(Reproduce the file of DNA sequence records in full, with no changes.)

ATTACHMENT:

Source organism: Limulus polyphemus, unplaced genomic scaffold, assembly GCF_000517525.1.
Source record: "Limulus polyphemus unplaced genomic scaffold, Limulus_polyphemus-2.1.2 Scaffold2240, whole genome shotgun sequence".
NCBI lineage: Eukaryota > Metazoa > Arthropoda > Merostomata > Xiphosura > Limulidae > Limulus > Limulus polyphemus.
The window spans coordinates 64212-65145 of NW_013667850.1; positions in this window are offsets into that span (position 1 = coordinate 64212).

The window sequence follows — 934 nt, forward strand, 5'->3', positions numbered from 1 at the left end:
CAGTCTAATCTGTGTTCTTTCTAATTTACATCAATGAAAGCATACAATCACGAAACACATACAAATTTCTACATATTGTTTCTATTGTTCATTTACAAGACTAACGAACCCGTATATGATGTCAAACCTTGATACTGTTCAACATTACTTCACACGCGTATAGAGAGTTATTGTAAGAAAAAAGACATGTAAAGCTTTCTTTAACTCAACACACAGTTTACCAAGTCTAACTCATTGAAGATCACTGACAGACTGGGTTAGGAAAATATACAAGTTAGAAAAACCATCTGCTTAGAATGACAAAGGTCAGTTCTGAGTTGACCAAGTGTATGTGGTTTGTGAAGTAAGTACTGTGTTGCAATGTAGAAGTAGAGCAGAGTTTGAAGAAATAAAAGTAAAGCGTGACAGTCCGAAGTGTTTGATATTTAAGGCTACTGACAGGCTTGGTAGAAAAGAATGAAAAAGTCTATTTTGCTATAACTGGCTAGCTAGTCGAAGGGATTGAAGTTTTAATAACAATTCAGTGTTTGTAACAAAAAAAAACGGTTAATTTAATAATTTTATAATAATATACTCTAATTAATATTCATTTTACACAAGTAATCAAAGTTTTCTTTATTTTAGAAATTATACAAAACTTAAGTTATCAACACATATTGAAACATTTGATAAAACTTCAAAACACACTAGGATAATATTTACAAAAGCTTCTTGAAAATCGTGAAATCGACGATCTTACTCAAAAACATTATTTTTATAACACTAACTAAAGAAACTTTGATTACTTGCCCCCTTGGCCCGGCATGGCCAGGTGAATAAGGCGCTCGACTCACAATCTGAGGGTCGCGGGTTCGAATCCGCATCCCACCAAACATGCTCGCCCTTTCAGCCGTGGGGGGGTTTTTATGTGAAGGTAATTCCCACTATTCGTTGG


Source organism: Limulus polyphemus, unplaced genomic scaffold, assembly GCF_000517525.1.
Source record: "Limulus polyphemus unplaced genomic scaffold, Limulus_polyphemus-2.1.2 Scaffold2240, whole genome shotgun sequence".
NCBI lineage: Eukaryota > Metazoa > Arthropoda > Merostomata > Xiphosura > Limulidae > Limulus > Limulus polyphemus.
The window spans coordinates 64212-65145 of NW_013667850.1; positions in this window are offsets into that span (position 1 = coordinate 64212).

The window sequence follows — 934 nt, forward strand, 5'->3', positions numbered from 1 at the left end:
CAGTCTAATCTGTGTTCTTTCTAATTTACATCAATGAAAGCATACAATCACGAAACACATACAAATTTCTACATATTGTTTCTATTGTTCATTTACAAGACTAACGAACCCGTATATGATGTCAAACCTTGATACTGTTCAACATTACTTCACACGCGTATAGAGAGTTATTGTAAGAAAAAAGACATGTAAAGCTTTCTTTAACTCAACACACAGTTTACCAAGTCTAACTCATTGAAGATCACTGACAGACTGGGTTAGGAAAATATACAAGTTAGAAAAACCATCTGCTTAGAATGACAAAGGTCAGTTCTGAGTTGACCAAGTGTATGTGGTTTGTGAAGTAAGTACTGTGTTGCAATGTAGAAGTAGAGCAGAGTTTGAAGAAATAAAAGTAAAGCGTGACAGTCCGAAGTGTTTGATATTTAAGGCTACTGACAGGCTTGGTAGAAAAGAATGAAAAAGTCTATTTTGCTATAACTGGCTAGCTAGTCGAAGGGATTGAAGTTTTAATAACAATTCAGTGTTTGTAACAAAAAAAAACGGTTAATTTAATAATTTTATAATAATATACTCTAATTAATATTCATTTTACACAAGTAATCAAAGTTTTCTTTATTTTAGAAATTATACAAAACTTAAGTTATCAACACATATTGAAACATTTGATAAAACTTCAAAACACACTAGGATAATATTTACAAAAGCTTCTTGAAAATCGTGAAATCGACGATCTTACTCAAAAACATTATTTTTATAACACTAACTAAAGAAACTTTGATTACTTGCCCCCTTGGCCCGGCATGGCCAGGTGAATAAGGCGCTCGACTCACAATCTGAGGGTCGCGGGTTCGAATCCGCATCCCACCAAACATGCTCGCCCTTTCAGCCGTGGGGGGGTTTTTATGTGAAGGTAATTCCCACTATTCGTTGG